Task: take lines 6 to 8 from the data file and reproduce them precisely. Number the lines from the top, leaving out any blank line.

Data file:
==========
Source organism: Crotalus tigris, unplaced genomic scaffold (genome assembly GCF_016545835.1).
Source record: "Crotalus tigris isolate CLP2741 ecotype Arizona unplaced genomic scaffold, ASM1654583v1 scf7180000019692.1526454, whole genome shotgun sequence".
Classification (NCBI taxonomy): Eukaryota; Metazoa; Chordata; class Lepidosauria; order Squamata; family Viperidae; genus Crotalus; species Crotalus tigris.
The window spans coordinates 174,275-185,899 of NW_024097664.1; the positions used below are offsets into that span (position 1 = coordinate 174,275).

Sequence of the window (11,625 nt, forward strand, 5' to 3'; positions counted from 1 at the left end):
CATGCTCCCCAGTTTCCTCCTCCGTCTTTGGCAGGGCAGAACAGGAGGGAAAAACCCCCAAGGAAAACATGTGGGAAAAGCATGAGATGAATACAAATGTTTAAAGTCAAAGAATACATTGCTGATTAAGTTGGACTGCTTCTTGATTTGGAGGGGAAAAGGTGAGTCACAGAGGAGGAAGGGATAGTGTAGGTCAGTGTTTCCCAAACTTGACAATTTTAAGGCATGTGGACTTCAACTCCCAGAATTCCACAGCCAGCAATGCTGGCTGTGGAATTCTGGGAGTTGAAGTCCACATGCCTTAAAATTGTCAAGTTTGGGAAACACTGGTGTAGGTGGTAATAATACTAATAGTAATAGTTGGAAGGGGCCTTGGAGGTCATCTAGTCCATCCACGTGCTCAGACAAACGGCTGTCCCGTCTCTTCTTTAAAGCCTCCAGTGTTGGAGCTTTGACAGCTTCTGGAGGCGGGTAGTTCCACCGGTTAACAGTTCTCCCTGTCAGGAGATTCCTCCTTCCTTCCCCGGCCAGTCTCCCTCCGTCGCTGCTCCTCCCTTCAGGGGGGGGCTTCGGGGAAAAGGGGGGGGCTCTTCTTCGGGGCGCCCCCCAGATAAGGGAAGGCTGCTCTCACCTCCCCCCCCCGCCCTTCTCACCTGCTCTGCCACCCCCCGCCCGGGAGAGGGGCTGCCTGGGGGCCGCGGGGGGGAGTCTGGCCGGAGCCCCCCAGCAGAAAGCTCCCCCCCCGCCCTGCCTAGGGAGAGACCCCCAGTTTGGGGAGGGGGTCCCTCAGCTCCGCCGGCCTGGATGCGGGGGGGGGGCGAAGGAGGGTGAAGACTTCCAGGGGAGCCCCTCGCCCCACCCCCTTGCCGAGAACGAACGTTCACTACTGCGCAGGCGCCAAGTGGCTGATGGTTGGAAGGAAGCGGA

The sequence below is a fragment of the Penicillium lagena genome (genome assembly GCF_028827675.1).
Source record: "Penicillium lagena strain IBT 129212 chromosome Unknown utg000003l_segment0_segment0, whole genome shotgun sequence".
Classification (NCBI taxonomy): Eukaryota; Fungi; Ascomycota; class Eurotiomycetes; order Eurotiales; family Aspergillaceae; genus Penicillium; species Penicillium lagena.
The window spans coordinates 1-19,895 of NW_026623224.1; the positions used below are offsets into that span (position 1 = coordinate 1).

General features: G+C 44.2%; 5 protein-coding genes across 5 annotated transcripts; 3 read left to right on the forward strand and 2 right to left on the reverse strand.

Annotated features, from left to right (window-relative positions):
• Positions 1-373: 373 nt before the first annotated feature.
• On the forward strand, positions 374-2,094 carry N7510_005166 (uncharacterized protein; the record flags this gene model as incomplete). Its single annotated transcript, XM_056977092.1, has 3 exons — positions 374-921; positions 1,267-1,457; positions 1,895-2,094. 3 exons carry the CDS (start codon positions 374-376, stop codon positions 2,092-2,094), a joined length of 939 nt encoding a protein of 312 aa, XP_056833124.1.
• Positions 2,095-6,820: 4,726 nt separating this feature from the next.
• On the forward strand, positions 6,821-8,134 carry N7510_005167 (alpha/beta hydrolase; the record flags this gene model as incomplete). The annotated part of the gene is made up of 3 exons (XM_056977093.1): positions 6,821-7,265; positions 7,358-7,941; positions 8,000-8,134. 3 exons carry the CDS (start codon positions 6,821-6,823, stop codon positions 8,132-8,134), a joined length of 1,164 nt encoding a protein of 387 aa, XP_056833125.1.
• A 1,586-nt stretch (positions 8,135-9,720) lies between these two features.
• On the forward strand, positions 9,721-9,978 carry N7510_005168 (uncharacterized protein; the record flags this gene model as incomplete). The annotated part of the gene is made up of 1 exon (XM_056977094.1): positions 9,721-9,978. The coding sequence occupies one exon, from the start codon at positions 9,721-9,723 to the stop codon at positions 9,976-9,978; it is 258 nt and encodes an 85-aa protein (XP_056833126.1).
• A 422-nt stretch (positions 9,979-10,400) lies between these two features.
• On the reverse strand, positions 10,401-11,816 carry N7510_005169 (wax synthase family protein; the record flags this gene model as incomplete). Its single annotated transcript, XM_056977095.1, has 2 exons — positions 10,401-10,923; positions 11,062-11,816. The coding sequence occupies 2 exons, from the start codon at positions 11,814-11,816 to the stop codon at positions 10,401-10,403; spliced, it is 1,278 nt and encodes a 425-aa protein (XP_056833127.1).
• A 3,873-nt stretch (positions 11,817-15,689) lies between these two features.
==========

CATGCTCCCCAGTTTCCTCCTCCGTCTTTGGCAGGGCAGAACAGGAGGGAAAAACCCCCAAGGAAAACATGTGGGAAAAGCATGAGATGAATACAAATGTTTAAAGTCAAAGAATACATTGCTGATTAAGTTGGACTGCTTCTTGATTTGGAGGGGAAAAGGTGAGTCACAGAGGAGGAAGGGATAGTGTAGGTCAGTGTTTCCCAAACTTGACAATTTTAAGGCATGTGGACTTCAACTCCCAGAATTCCACAGCCAGCAATGCTGGCTGTGGAATTCTGGGAGTTGAAGTCCACATGCCTTAAAATTGTCAAGTTTGGGAAACACTGGTGTAGGTGGTAATAATACTAATAGTAATAGTTGGAAGGGGCCTTGGAGGTCATCTAGTCCATCCACGTGCTCAGACAAACGGCTGTCCCGTCTCTTCTTTAAAGCCTCCAGTGTTGGAGCTTTGACAGCTTCTGGAGGCGGGTAGTTCCACCGGTTAACAGTTCTCCCTGTCAGGAGATTCCTCCTTCCTTCCCCGGCCAGTCTCCCTCCGTCGCTGCTCCTCCCTTCAGGGGGGGGCTTCGGGGAAAAGGGGGGGGCTCTTCTTCGGGGCGCCCCCCAGATAAGGGAAGGCTGCTCTCACCTCCCCCCCCCGCCCTTCTCACCTGCTCTGCCACCCCCCGCCCGGGAGAGGGGCTGCCTGGGGGCCGCGGGGGGGAGTCTGGCCGGAGCCCCCCAGCAGAAAGCTCCCCCCCCGCCCTGCCTAGGGAGAGACCCCCAGTTTGGGGAGGGGGTCCCTCAGCTCCGCCGGCCTGGATGCGGGGGGGGGGCGAAGGAGGGTGAAGACTTCCAGGGGAGCCCCTCGCCCCACCCCCTTGCCGAGAACGAACGTTCACTACTGCGCAGGCGCCAAGTGGCTGATGGTTGGAAGGAAGCGGA

The sequence below is a fragment of the Penicillium lagena genome (genome assembly GCF_028827675.1).
Source record: "Penicillium lagena strain IBT 129212 chromosome Unknown utg000003l_segment0_segment0, whole genome shotgun sequence".